Pete Seeger leads the crowd in "Amazing Grace" at his 90th birthday concert at Madison Square Garden.
Pete Seeger, a champion of American folk music and social change since the 1940s, died Monday in a New York hospital at age 94. Seeger recorded more than 100 albums, traveled with Woody Guthrie, mentored young folk singers such as Bob Dylan, and performed on the steps of the Lincoln Memorial at a concert for Barack Obama's inauguration — 50 years after he was blacklisted from television and prosecuted for his earlier Communist Party ties and refusal to cooperate with Congress.
Seeger got the National Medal of Arts in 1994 from President Bill Clinton, a lifetime achievement Grammy Award, and belongs to the Rock and Roll Hall of Fame and the Songwriters Hall of Fame in 1972. Finally, he adapted the song that became the civil rights movement anthem, "We Shall Overcome." It was Bruce Springsteen who called Seeger "a living archive of America’s music and conscience."
From the New York Times obituary:
In his hearty tenor, Mr. Seeger, a beanpole of a man who most often played 12-string guitar or five-string banjo, sang topical songs and children’s songs, humorous tunes and earnest anthems, always encouraging listeners to join in. His agenda paralleled the concerns of the American left: He sang for the labor movement in the 1940s and 1950s, for civil rights marches and anti-Vietnam War rallies in the 1960s, and for environmental and antiwar causes in the 1970s and beyond....
Mr. Seeger was a prime mover in the folk revival that transformed popular music in the 1950s. As a member of the Weavers, he sang hits including Lead Belly’s “Goodnight, Irene” — which reached No. 1 — and “If I Had a Hammer,” which he wrote with the group’s Lee Hays. Another of Mr. Seeger’s songs, “Where Have All the Flowers Gone?,” became an antiwar standard. And in 1965, the Byrds had a No. 1 hit with a folk-rock version of “Turn! Turn! Turn!,” Mr. Seeger’s setting of a passage from the Book of Ecclesiastes.
During the McCarthy era Mr. Seeger’s political affiliations, including membership in the Communist Party in the 1940s, led to his being blacklisted and later indicted for contempt of Congress. The pressure broke up the Weavers, and Mr. Seeger disappeared from television until the late 1960s. But he never stopped recording, performing and listening to songs from ordinary people. Through the decades, his songs have become part of America’s folklore.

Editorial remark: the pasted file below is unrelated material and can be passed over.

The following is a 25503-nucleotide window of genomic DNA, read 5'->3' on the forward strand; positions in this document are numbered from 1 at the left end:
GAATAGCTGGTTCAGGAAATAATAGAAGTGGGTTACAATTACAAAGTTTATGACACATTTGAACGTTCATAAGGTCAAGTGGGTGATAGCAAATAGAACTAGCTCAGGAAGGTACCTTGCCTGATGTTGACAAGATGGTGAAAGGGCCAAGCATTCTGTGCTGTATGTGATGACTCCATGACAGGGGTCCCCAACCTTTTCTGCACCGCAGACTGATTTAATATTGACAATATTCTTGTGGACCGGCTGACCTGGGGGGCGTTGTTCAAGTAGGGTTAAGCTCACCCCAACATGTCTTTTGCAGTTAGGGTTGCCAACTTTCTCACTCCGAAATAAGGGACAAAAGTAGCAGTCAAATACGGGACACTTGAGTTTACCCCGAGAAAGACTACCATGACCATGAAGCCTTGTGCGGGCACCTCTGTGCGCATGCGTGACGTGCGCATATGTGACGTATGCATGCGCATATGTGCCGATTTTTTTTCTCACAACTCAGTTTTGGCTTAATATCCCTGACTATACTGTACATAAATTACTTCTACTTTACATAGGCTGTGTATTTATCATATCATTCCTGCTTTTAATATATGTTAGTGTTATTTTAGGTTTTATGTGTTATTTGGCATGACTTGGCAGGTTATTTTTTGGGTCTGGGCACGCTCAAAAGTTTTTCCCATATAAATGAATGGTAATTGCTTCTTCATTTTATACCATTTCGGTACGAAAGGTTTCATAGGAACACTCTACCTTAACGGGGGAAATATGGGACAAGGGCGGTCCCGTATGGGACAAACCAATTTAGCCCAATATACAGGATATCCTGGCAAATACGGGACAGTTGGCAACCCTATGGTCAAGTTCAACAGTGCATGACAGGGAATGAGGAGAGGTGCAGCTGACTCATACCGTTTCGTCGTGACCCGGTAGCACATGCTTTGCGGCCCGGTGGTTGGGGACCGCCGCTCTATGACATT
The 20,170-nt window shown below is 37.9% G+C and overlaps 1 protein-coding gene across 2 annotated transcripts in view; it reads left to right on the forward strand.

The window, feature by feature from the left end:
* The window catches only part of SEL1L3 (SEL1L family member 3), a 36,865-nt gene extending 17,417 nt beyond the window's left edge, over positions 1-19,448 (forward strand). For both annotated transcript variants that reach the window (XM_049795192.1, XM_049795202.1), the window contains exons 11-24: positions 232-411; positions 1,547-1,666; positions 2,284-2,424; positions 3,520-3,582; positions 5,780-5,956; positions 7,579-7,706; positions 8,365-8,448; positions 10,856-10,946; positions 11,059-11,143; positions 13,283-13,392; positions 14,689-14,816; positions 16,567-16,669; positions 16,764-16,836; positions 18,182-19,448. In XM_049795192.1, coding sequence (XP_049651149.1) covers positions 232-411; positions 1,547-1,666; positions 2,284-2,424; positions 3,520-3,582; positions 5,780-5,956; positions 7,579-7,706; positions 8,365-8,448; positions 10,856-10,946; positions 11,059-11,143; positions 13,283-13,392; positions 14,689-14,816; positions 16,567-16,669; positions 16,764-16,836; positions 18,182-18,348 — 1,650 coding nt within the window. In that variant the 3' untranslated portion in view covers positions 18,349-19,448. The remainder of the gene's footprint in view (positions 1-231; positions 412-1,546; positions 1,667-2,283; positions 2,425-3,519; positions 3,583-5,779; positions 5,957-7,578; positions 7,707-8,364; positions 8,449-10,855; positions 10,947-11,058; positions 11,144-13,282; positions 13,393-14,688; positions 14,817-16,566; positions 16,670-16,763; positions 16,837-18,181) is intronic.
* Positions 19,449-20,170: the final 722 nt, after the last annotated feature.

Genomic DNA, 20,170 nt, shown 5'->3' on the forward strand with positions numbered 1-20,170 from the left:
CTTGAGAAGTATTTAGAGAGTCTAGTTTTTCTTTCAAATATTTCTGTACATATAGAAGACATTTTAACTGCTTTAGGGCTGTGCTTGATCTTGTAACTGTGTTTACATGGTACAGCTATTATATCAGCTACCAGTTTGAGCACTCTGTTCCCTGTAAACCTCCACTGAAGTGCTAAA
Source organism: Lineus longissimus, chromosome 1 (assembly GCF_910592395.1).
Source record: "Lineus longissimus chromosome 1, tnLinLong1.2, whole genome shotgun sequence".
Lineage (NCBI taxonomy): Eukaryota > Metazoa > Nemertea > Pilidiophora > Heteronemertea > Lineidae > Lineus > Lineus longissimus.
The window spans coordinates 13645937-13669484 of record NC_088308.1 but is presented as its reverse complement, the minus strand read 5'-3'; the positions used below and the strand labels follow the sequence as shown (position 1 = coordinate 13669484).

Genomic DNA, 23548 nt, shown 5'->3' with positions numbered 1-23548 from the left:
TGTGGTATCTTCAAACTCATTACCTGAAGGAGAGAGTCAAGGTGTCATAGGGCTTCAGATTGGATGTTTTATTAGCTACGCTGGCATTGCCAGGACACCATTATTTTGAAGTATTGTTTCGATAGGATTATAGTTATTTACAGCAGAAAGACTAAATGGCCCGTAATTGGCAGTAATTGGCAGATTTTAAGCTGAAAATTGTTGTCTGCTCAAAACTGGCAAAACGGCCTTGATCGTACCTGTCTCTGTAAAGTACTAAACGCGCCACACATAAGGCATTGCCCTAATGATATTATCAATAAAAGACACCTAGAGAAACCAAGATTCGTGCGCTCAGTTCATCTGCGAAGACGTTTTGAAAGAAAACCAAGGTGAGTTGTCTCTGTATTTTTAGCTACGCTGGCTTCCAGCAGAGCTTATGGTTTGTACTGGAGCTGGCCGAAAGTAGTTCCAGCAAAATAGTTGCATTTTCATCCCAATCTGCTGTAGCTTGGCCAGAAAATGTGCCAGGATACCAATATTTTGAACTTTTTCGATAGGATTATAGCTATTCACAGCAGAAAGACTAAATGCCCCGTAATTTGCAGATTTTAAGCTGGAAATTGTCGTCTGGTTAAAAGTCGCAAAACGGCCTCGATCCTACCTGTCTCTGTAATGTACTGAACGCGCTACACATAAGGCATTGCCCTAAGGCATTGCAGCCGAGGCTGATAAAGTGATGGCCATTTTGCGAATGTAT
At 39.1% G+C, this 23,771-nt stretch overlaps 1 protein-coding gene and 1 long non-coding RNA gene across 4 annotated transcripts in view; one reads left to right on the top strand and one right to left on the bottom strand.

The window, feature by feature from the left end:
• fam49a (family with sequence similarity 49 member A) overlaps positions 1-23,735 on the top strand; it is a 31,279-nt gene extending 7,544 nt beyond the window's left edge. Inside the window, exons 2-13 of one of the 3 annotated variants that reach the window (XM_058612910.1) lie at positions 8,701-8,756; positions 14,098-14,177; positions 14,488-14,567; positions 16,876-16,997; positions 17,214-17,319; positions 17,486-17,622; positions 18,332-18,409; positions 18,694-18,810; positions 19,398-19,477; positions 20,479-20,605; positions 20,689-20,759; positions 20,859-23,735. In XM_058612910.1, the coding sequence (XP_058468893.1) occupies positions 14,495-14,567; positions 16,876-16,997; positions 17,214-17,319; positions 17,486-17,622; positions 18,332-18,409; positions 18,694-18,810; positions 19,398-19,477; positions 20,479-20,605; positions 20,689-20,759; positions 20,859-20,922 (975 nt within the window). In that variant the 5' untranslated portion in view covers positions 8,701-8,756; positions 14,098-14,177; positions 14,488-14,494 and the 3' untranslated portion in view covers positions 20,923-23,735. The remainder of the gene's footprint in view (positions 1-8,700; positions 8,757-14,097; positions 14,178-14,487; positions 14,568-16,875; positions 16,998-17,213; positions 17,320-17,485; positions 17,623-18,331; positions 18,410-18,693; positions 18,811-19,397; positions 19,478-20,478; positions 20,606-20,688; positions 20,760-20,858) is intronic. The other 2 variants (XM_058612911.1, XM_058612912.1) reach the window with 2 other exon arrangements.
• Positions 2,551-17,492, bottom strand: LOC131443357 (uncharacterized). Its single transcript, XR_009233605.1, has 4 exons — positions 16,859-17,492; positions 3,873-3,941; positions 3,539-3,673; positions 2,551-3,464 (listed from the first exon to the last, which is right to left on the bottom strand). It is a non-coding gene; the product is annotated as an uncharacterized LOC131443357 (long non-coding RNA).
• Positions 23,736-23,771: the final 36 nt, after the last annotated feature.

“My job,” he said in 2009, “is to show folks there’s a lot of good music in this world, and if used right it may help to save the planet.”
Seeger celebrated his 90th birthday in 2009 at a Madison Square Garden concert with Bruce Springsteen, Dave Matthews, John Mellencamp, Joan Baez, Ani DiFranco, Roger McGuinn of the Byrds, Emmylou Harris and dozens of other musicians.
"Pete Seeger’s contribution to folk music, both in terms of its revival and survival, cannot be overstated," the Rock and Roll Hall of Fame says:
With the possible exception of Woody Guthrie, Seeger is the greatest influence on folk music of the last century. Born in New York City, he was the son of musicologist Charles Seeger. He took up the banjo in his teens and in 1938, at the age of 19, assisted noted folk archivist and field recorder Alan Lomax on his song-collecting trips through the American South. He soon began performing on banjo, guitar and vocals. In 1940, he formed a highly politicized folk trio, the Almanac Singers, which recorded union songs and antiwar anthems. They toured the country, performing at union halls for gas money, and recorded three albums. Woody Guthrie joined in 1941.
The Almanac Singers broke up with the advent of World War II. After a short stint in the army, Seeger formed the Weavers in 1948. They were a popular concert attraction who were at one point America’s favorite singing group. Their best-known numbers include such singalongs as “The Roving Kind,” “On Top of Old Smoky,” “Kisses Sweeter than Wine,” “Goodnight Irene” and “Wimoweh” (a.k.a. “The Lion Sleeps Tonight”). Their popularity cut across all boundaries. As American poet Carl Sandberg attested, “The Weavers are out of the grassroots of America. When I hear America singing, the Weavers are there.”
During the communist witch-hunts of the early Fifties, however, the Weavers were blacklisted, resulting in canceled concert dates and the loss of their recording contract with Decca Records. Under congressional subpoena to testify before the House Un-American Activities Committee, Seeger asserted his First Amendment rights, scolding the committee, “I am not going to answer any questions as to my associations, my philosophical or my religious beliefs, or how I voted in any election or any of these private affairs. I think these are very improper questions for any American to be asked.” Unlike many entertainers and writers who careers were ruined in the McCarthy era, Seeger stood his ground and persevered – even though he was sent to jail, albeit briefly, for defending his beliefs.
After leaving the Weavers in 1959, Seeger was signed to Columbia Records. He recorded prolifically for the label. His popularity hit a new peak with We Shall Overcome, a live album recorded at Carnegie Hall that is estimated to have sold half a million copies. Seeger is responsible for such folk standards as “If I Had a Hammer” (originally written by Seeger and Lee Hays of the Weavers as “The Hammer Song”) and “Where Have All the Flowers Gone.” Seeger’s one dalliance with the pop charts came in 1964, when his version of folksinger Malvina Reynolds’ exercise in suburban mockery, “Little Boxes,” reached #70. Seeger’s songs were also popularized by others, principally Peter, Paul and Mary (“If I Had a Hammer,” “Where Have All the Flowers Gone”) and the Byrds (“Turn! Turn! Turn!,” “The Bells of Rhymney”).